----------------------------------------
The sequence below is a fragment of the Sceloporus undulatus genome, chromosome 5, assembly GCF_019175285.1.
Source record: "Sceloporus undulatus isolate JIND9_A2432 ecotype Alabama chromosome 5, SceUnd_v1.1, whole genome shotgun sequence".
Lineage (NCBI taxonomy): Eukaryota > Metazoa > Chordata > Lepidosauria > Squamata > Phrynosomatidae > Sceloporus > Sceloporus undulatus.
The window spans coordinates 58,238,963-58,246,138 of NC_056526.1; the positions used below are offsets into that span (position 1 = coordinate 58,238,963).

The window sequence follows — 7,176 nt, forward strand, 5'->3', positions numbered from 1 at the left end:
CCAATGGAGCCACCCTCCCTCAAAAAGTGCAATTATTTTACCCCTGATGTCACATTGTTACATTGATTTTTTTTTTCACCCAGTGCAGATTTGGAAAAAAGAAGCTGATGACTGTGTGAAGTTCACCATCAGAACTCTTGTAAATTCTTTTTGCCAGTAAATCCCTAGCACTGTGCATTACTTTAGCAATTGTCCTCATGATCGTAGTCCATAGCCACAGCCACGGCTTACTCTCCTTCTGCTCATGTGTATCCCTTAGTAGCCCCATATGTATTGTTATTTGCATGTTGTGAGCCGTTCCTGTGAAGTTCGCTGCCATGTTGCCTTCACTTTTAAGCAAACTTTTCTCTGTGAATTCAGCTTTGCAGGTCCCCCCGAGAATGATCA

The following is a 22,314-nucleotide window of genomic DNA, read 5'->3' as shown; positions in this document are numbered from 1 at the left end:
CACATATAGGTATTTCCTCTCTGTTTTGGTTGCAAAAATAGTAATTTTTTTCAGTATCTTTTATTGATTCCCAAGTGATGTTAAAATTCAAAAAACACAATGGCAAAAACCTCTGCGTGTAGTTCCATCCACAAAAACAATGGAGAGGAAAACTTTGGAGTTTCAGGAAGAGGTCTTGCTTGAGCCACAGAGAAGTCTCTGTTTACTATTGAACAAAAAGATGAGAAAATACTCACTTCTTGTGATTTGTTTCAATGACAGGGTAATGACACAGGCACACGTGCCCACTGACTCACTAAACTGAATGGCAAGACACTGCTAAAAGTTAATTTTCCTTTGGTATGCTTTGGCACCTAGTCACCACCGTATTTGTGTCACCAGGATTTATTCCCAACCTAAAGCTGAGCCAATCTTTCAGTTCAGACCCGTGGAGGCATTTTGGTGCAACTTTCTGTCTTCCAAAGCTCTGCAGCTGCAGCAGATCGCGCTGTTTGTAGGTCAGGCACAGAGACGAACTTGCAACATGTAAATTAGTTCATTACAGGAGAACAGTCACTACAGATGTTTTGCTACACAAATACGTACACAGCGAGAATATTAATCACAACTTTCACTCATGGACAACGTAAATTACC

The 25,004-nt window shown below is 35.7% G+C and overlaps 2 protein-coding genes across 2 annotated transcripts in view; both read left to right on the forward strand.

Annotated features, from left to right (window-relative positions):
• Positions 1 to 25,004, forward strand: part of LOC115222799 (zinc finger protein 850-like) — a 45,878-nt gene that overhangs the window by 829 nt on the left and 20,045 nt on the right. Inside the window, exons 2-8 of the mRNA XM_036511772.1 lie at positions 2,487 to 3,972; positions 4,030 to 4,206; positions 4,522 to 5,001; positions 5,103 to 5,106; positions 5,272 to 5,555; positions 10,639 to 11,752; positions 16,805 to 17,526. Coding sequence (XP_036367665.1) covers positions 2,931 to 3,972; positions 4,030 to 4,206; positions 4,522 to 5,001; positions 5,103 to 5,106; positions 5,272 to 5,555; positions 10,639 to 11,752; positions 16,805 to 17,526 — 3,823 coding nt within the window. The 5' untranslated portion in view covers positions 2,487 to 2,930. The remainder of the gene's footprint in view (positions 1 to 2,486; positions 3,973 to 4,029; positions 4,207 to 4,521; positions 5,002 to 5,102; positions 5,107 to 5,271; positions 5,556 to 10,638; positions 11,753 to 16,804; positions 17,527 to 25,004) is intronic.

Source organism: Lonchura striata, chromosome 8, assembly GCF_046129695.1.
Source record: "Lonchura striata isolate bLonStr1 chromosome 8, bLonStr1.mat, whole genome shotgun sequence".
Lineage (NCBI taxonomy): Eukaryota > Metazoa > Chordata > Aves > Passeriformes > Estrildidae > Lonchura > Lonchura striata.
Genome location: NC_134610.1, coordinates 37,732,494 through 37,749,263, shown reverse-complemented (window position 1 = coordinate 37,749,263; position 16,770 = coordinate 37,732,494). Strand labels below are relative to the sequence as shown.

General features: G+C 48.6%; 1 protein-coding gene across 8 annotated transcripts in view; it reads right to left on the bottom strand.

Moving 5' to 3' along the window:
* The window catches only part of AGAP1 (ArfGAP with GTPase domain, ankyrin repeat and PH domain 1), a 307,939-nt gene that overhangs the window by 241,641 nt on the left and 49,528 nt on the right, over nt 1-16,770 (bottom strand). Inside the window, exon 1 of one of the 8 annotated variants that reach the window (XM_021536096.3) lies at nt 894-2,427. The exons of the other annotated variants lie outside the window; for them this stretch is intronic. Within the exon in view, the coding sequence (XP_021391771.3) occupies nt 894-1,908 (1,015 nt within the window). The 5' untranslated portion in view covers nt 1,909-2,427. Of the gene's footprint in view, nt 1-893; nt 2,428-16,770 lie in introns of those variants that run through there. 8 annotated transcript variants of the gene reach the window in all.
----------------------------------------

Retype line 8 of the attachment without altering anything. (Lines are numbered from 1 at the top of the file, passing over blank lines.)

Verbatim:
CACATATAGGTATTTCCTCTCTGTTTTGGTTGCAAAAATAGTAATTTTTTTCAGTATCTTTTATTGATTCCCAAGTGATGTTAAAATTCAAAAAACACAATGGCAAAAACCTCTGCGTGTAGTTCCATCCACAAAAACAATGGAGAGGAAAACTTTGGAGTTTCAGGAAGAGGTCTTGCTTGAGCCACAGAGAAGTCTCTGTTTACTATTGAACAAAAAGATGAGAAAATACTCACTTCTTGTGATTTGTTTCAATGACAGGGTAATGACACAGGCACACGTGCCCACTGACTCACTAAACTGAATGGCAAGACACTGCTAAAAGTTAATTTTCCTTTGGTATGCTTTGGCACCTAGTCACCACCGTATTTGTGTCACCAGGATTTATTCCCAACCTAAAGCTGAGCCAATCTTTCAGTTCAGACCCGTGGAGGCATTTTGGTGCAACTTTCTGTCTTCCAAAGCTCTGCAGCTGCAGCAGATCGCGCTGTTTGTAGGTCAGGCACAGAGACGAACTTGCAACATGTAAATTAGTTCATTACAGGAGAACAGTCACTACAGATGTTTTGCTACACAAATACGTACACAGCGAGAATATTAATCACAACTTTCACTCATGGACAACGTAAATTACC